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Leaders Need Other Leaders

Weight lifting

Those of us who are part of the texting group at our CrossFit gym joke about it periodically. And . . . sometimes at some level we may actually be somewhat serious about it.

I think it started after a particularly brutal 6:30 Friday night Workout-of-the-Day (WOD).

I should have known what was coming
My friend Jerry had just completed Friday’s 5:30 WOD. He smiled and shook his sweat-drenched head at me as he headed out and I warmed up for the 6:30 class. By the time 7:30 rolled around, I knew why he was shaking his sweat-drenched head at me an hour earlier.

At our gym’s community WOD the next morning, I accused Jerry of being a poor friend: instead of shaking his head last night, he should have texted me a warning ahead of time that there was a brutal WOD coming up. That way I could have decided Friday was my turn to take a rest day!

We don’t really mean it (or maybe we wish we did)
Over time, our “early-warning” texting group has expanded to include several other people. We never actually send out an “early-warning” text, but letting one another know that we should has become a simple way to humorously bond together around tough workouts.

While this group is not serious about skipping the tough workouts, there is a principle here that is thousands of years old: We need one another to make it through tough things. Solomon, known as the wisest person who ever lived, shared as much when he wrote down this insight in the fourth chapter of Ecclesiastes almost a thousand years before Jesus was born.

Solomon would have liked CrossFit
Ecclesiastes captures Solomon’s wisdom after a lifetime of thinking deeply about people and God. At times Ecclesiastes can be challenging to understand (probably because Solomon is much wiser than we are!), but this stanza in chapter four is pretty straightforward: “Two are better than one.” “If one falls, the other can pick him up.” “Two can stay warm in the cold.” “Two can withstand what one can’t.” In CrossFit words: working out with others helps bring out your best. Three millennium ago, Solomon saw that God wired us for community: we are at our best when we depend on one another.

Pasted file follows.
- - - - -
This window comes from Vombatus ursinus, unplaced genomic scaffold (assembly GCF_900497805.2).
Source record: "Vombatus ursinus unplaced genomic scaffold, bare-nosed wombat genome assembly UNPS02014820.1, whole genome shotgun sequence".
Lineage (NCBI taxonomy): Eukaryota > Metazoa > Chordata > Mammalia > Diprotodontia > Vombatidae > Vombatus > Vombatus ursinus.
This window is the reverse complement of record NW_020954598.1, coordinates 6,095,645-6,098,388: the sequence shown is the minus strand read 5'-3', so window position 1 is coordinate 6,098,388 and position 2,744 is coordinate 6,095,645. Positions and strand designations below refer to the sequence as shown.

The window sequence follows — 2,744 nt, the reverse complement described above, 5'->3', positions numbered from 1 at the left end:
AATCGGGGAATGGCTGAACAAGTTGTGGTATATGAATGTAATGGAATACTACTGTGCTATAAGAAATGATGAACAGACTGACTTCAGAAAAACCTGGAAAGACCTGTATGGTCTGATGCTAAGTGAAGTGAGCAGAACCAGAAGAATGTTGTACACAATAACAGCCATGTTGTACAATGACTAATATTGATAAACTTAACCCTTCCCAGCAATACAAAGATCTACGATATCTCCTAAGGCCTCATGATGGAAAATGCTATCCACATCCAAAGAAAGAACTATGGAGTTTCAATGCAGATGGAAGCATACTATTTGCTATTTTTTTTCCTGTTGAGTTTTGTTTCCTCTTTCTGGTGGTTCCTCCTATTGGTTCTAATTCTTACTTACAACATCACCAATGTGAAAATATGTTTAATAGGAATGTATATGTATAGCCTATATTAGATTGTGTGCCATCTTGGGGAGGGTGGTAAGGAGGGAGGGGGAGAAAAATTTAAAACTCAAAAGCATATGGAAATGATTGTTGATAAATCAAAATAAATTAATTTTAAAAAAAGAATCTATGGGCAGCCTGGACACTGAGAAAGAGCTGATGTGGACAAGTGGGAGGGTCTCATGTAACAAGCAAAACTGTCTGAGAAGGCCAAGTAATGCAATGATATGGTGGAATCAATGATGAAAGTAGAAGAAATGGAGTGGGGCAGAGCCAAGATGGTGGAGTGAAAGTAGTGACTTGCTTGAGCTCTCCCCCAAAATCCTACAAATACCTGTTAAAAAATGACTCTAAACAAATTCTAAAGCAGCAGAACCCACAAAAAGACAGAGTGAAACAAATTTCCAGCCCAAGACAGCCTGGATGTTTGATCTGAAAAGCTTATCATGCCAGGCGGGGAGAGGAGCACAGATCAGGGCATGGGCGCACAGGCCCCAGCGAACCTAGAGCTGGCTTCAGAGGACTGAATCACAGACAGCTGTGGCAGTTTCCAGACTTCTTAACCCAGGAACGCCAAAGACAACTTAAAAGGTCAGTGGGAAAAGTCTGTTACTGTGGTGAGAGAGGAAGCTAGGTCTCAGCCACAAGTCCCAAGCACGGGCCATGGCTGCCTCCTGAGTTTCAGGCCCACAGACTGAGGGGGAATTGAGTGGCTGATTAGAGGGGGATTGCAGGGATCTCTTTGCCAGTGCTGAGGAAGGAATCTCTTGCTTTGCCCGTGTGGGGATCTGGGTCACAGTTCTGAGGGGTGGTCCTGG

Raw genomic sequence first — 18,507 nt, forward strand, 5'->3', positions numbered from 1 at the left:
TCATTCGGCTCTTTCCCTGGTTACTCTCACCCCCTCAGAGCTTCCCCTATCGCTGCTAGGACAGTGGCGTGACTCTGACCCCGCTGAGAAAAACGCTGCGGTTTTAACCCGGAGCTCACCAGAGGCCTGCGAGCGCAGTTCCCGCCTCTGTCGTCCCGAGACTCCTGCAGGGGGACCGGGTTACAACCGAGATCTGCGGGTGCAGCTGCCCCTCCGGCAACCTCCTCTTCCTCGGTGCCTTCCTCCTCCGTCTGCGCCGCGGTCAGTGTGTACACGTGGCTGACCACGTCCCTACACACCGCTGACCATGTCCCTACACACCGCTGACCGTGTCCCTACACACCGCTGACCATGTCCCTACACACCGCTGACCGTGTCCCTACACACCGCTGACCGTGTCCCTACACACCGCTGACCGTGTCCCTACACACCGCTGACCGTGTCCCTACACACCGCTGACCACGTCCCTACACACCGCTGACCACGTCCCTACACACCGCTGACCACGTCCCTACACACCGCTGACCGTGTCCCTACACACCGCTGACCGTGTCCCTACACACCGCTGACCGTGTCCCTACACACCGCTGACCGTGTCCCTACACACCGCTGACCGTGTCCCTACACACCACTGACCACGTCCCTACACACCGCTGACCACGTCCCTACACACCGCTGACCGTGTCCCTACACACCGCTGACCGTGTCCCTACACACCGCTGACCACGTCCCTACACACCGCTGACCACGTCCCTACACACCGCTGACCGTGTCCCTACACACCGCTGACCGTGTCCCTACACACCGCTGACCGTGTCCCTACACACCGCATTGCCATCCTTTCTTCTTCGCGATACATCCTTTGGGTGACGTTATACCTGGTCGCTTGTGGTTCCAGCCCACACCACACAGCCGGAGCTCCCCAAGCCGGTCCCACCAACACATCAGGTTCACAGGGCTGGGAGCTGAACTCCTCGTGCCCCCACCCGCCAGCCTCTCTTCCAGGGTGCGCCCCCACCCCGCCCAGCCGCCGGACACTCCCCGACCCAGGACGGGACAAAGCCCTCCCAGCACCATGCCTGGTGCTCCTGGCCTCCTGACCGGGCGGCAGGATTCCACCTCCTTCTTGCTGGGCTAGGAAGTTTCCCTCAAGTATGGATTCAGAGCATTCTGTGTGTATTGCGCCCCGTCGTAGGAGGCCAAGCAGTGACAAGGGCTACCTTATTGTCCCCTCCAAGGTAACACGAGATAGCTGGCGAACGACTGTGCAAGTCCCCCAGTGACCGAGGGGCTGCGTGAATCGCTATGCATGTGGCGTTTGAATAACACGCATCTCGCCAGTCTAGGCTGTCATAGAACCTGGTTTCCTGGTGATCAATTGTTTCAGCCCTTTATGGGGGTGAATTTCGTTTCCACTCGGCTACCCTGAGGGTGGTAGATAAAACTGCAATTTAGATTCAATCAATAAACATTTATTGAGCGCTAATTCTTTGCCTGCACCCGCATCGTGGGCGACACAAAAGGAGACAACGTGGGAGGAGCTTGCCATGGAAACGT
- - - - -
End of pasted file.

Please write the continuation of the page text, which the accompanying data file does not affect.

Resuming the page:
When I first started doing CrossFit, I didn’t get this principle. I had grown up a bit of a gym rat and was always comparing myself to those around me who were bigger/faster/stronger. Rather than having others around me who supported me, I bought into the mindset of feeling better by making other athletes feel worse.

Lifting weights

There’s an ancient reason why a good community makes for better athletes
Then I joined a good CrossFit gym. And I saw how people encouraged one another. I saw how coaches helped athletes modify workouts that were too tough—for now. I saw how no one put their equipment away until everyone was done with their workout. I saw how we all celebrated when one of us achieved something we had never achieved before.

A good friend and fellow-gym-rat captured it for me recently when he said, “You should never join a gym because of the equipment. You should join because of the people.”

What I have come to understand is this: the demonstration of healthy community at a good CrossFit gym is really a reflection of Solomon’s age-old spiritual wisdom about leadership. We might call this “The Friend-in-Arms Principle” – you and I are wired to be the best leaders we can be when we work with other leaders.

Fellow leader: how are you at bringing other leaders alongside you? What do you need to do to avoid the “it’s lonely at the top” syndrome?